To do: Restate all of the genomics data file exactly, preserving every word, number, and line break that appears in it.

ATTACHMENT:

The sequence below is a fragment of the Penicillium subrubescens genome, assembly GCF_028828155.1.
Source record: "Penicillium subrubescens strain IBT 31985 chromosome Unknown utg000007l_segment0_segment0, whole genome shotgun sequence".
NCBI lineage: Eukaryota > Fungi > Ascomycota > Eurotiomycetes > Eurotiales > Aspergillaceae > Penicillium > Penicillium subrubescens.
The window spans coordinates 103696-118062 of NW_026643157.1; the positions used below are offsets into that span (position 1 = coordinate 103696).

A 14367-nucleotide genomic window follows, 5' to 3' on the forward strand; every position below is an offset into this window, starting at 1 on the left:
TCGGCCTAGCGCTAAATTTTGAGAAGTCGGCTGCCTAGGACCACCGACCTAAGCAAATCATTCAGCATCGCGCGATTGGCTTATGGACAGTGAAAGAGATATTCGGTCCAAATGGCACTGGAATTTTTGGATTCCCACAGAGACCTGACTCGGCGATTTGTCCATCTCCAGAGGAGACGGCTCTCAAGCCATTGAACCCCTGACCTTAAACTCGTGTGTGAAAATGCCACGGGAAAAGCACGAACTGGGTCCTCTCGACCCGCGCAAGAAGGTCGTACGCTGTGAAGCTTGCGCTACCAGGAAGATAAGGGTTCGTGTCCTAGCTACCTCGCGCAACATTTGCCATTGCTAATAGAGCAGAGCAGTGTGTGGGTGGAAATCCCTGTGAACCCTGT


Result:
The sequence below is a fragment of the Penicillium subrubescens genome, assembly GCF_028828155.1.
Source record: "Penicillium subrubescens strain IBT 31985 chromosome Unknown utg000007l_segment0_segment0, whole genome shotgun sequence".
NCBI lineage: Eukaryota > Fungi > Ascomycota > Eurotiomycetes > Eurotiales > Aspergillaceae > Penicillium > Penicillium subrubescens.
The window spans coordinates 103696-118062 of NW_026643157.1; the positions used below are offsets into that span (position 1 = coordinate 103696).

A 14367-nucleotide genomic window follows, 5' to 3' on the forward strand; every position below is an offset into this window, starting at 1 on the left:
TCGGCCTAGCGCTAAATTTTGAGAAGTCGGCTGCCTAGGACCACCGACCTAAGCAAATCATTCAGCATCGCGCGATTGGCTTATGGACAGTGAAAGAGATATTCGGTCCAAATGGCACTGGAATTTTTGGATTCCCACAGAGACCTGACTCGGCGATTTGTCCATCTCCAGAGGAGACGGCTCTCAAGCCATTGAACCCCTGACCTTAAACTCGTGTGTGAAAATGCCACGGGAAAAGCACGAACTGGGTCCTCTCGACCCGCGCAAGAAGGTCGTACGCTGTGAAGCTTGCGCTACCAGGAAGATAAGGGTTCGTGTCCTAGCTACCTCGCGCAACATTTGCCATTGCTAATAGAGCAGAGCAGTGTGTGGGTGGAAATCCCTGTGAACCCTGT